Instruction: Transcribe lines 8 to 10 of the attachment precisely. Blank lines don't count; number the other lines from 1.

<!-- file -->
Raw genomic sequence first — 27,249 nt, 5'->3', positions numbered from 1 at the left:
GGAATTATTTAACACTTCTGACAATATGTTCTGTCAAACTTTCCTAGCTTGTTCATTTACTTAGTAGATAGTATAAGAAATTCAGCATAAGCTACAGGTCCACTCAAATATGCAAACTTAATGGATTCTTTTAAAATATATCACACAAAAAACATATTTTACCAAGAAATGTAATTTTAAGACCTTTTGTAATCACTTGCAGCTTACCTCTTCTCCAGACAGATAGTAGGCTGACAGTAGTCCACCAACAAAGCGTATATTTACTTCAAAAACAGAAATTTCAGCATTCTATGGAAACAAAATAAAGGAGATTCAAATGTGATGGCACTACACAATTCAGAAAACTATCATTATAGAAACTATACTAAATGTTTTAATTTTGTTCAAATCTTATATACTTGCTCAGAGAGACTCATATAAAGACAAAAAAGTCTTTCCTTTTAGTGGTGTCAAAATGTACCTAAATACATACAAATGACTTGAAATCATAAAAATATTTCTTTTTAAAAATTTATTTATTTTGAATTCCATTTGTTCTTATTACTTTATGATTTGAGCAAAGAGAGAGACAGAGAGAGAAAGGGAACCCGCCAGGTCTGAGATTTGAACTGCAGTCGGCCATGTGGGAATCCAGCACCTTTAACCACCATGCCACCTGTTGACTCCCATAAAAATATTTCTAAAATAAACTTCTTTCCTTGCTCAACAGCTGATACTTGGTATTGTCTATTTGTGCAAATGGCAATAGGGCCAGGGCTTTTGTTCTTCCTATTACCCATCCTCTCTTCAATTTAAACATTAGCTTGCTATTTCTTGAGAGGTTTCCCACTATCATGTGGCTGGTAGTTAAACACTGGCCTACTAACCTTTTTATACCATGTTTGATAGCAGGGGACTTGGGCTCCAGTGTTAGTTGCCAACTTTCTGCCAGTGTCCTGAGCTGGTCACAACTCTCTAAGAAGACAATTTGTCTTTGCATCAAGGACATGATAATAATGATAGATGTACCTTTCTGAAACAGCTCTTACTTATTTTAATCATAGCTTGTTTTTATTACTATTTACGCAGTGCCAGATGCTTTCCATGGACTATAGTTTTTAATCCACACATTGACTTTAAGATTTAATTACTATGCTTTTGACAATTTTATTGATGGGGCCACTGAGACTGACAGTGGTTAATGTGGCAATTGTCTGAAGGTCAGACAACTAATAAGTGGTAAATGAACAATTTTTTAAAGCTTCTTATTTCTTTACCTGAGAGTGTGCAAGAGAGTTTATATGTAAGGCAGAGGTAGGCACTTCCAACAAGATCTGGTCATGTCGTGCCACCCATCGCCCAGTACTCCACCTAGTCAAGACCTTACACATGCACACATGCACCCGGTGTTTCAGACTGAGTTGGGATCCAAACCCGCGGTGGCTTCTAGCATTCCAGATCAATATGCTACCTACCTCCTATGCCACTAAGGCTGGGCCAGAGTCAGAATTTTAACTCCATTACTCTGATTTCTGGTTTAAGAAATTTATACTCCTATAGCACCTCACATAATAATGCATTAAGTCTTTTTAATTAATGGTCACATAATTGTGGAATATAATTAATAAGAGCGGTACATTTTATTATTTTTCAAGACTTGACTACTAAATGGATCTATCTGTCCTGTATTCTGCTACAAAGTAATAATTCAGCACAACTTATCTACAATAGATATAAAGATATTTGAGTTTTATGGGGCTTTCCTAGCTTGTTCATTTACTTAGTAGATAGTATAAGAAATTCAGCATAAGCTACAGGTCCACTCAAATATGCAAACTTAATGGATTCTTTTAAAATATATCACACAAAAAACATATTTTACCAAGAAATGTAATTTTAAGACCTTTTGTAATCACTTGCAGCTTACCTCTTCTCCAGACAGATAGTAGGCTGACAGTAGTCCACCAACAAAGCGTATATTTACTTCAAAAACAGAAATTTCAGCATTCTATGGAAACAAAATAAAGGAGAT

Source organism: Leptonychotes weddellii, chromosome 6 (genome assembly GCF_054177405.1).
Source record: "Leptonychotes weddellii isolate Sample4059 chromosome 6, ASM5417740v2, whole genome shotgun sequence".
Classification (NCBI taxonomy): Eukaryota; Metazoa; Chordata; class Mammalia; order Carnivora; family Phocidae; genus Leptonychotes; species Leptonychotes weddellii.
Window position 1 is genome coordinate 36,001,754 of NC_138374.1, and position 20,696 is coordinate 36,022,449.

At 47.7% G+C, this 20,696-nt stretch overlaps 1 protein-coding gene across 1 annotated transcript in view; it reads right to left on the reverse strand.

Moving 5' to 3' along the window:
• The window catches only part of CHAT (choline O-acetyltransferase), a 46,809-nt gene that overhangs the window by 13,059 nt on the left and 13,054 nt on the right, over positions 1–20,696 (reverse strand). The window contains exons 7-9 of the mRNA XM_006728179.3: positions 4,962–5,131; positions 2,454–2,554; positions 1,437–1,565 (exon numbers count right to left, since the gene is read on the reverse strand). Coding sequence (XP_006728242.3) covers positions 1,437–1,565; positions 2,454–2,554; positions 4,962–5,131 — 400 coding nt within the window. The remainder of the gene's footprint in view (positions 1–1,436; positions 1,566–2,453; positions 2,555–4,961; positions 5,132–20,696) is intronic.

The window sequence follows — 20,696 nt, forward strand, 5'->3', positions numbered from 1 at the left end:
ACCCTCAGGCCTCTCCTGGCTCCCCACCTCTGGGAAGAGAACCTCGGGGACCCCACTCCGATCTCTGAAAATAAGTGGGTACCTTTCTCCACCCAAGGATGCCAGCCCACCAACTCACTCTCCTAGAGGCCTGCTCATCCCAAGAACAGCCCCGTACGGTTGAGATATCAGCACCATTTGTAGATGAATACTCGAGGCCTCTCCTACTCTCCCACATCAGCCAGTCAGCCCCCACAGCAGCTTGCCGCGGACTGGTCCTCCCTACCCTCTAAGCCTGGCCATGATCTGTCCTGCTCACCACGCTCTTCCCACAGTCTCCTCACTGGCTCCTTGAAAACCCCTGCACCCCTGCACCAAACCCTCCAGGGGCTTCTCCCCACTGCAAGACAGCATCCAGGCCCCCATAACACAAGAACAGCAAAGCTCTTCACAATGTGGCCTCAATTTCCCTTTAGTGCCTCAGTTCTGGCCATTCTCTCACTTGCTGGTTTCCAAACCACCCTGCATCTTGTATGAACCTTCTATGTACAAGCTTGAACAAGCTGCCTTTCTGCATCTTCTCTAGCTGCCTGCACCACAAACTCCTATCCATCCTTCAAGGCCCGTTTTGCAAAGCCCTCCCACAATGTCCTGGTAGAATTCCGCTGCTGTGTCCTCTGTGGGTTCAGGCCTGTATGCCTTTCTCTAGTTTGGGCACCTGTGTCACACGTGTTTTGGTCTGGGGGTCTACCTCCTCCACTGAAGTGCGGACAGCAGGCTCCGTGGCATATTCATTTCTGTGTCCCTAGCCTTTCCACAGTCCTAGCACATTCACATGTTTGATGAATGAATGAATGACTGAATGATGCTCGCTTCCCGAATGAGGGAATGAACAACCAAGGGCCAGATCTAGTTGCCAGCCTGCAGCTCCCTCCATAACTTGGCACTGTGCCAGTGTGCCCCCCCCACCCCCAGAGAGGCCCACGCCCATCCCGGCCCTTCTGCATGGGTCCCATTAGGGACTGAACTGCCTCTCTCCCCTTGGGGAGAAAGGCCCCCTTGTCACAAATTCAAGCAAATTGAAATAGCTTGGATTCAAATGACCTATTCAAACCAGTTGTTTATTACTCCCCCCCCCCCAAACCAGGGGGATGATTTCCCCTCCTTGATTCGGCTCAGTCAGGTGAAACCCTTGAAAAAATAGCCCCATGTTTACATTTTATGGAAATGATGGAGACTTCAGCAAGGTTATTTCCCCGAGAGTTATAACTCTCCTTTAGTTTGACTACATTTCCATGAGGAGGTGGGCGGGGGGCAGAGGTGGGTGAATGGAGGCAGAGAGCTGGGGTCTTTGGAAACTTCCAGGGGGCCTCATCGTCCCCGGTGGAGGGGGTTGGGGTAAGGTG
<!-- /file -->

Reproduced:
Moving 5' to 3' along the window:
• The window catches only part of CHAT (choline O-acetyltransferase), a 46,809-nt gene that overhangs the window by 13,059 nt on the left and 13,054 nt on the right, over positions 1–20,696 (reverse strand). The window contains exons 7-9 of the mRNA XM_006728179.3: positions 4,962–5,131; positions 2,454–2,554; positions 1,437–1,565 (exon numbers count right to left, since the gene is read on the reverse strand). Coding sequence (XP_006728242.3) covers positions 1,437–1,565; positions 2,454–2,554; positions 4,962–5,131 — 400 coding nt within the window. The remainder of the gene's footprint in view (positions 1–1,436; positions 1,566–2,453; positions 2,555–4,961; positions 5,132–20,696) is intronic.

The window sequence follows — 20,696 nt, forward strand, 5'->3', positions numbered from 1 at the left end: